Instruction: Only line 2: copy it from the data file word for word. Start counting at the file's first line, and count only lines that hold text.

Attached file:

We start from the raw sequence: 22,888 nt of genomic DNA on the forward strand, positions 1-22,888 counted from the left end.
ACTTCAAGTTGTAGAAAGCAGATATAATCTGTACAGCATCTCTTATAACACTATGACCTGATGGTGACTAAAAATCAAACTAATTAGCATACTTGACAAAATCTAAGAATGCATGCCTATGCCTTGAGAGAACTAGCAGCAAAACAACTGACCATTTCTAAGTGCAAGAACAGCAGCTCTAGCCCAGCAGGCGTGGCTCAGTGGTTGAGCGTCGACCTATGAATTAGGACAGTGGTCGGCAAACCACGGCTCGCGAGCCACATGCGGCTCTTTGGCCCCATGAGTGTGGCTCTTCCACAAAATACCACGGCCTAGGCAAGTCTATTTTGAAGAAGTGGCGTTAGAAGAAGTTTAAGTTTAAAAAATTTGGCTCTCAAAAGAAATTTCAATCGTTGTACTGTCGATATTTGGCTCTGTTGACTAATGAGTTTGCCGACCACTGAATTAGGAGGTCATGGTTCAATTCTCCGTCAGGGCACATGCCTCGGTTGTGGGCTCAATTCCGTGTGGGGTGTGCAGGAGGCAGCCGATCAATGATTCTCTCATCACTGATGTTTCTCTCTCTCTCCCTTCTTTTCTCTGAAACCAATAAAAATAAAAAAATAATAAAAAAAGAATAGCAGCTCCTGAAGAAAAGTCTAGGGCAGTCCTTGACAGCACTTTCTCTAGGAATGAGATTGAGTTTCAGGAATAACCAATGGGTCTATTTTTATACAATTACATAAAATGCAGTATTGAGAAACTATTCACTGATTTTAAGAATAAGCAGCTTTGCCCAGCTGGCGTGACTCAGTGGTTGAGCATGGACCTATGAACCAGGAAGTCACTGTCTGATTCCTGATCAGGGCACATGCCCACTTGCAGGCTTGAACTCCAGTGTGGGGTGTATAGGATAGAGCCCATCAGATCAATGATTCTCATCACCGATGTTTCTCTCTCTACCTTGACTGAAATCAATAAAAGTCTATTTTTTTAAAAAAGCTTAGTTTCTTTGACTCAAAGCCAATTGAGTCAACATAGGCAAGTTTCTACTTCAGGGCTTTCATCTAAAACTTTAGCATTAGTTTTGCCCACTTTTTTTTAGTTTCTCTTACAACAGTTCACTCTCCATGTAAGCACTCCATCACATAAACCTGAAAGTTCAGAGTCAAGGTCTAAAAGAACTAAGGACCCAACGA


ACTTCAAGTTGTAGAAAGCAGATATAATCTGTACAGCATCTCTTATAACACTATGACCTGATGGTGACTAAAAATCAAACTAATTAGCATACTTGACAAAATCTAAGAATGCATGCCTATGCCTTGAGAGAACTAGCAGCAAAACAACTGACCATTTCTAAGTGCAAGAACAGCAGCTCTAGCCCAGCAGGCGTGGCTCAGTGGTTGAGCGTCGACCTATGAATTAGGACAGTGGTCGGCAAACCACGGCTCGCGAGCCACATGCGGCTCTTTGGCCCCATGAGTGTGGCTCTTCCACAAAATACCACGGCCTAGGCAAGTCTATTTTGAAGAAGTGGCGTTAGAAGAAGTTTAAGTTTAAAAAATTTGGCTCTCAAAAGAAATTTCAATCGTTGTACTGTCGATATTTGGCTCTGTTGACTAATGAGTTTGCCGACCACTGAATTAGGAGGTCATGGTTCAATTCTCCGTCAGGGCACATGCCTCGGTTGTGGGCTCAATTCCGTGTGGGGTGTGCAGGAGGCAGCCGATCAATGATTCTCTCATCACTGATGTTTCTCTCTCTCTCCCTTCTTTTCTCTGAAACCAATAAAAATAAAAAAATAATAAAAAAAGAATAGCAGCTCCTGAAGAAAAGTCTAGGGCAGTCCTTGACAGCACTTTCTCTAGGAATGAGATTGAGTTTCAGGAATAACCAATGGGTCTATTTTTATACAATTACATAAAATGCAGTATTGAGAAACTATTCACTGATTTTAAGAATAAGCAGCTTTGCCCAGCTGGCGTGACTCAGTGGTTGAGCATGGACCTATGAACCAGGAAGTCACTGTCTGATTCCTGATCAGGGCACATGCCCACTTGCAGGCTTGAACTCCAGTGTGGGGTGTATAGGATAGAGCCCATCAGATCAATGATTCTCATCACCGATGTTTCTCTCTCTACCTTGACTGAAATCAATAAAAGTCTATTTTTTTAAAAAAGCTTAGTTTCTTTGACTCAAAGCCAATTGAGTCAACATAGGCAAGTTTCTACTTCAGGGCTTTCATCTAAAACTTTAGCATTAGTTTTGCCCACTTTTTTTTAGTTTCTCTTACAACAGTTCACTCTCCATGTAAGCACTCCATCACATAAACCTGAAAGTTCAGAGTCAAGGTCTAAAAGAACTAAGGACCCAACGA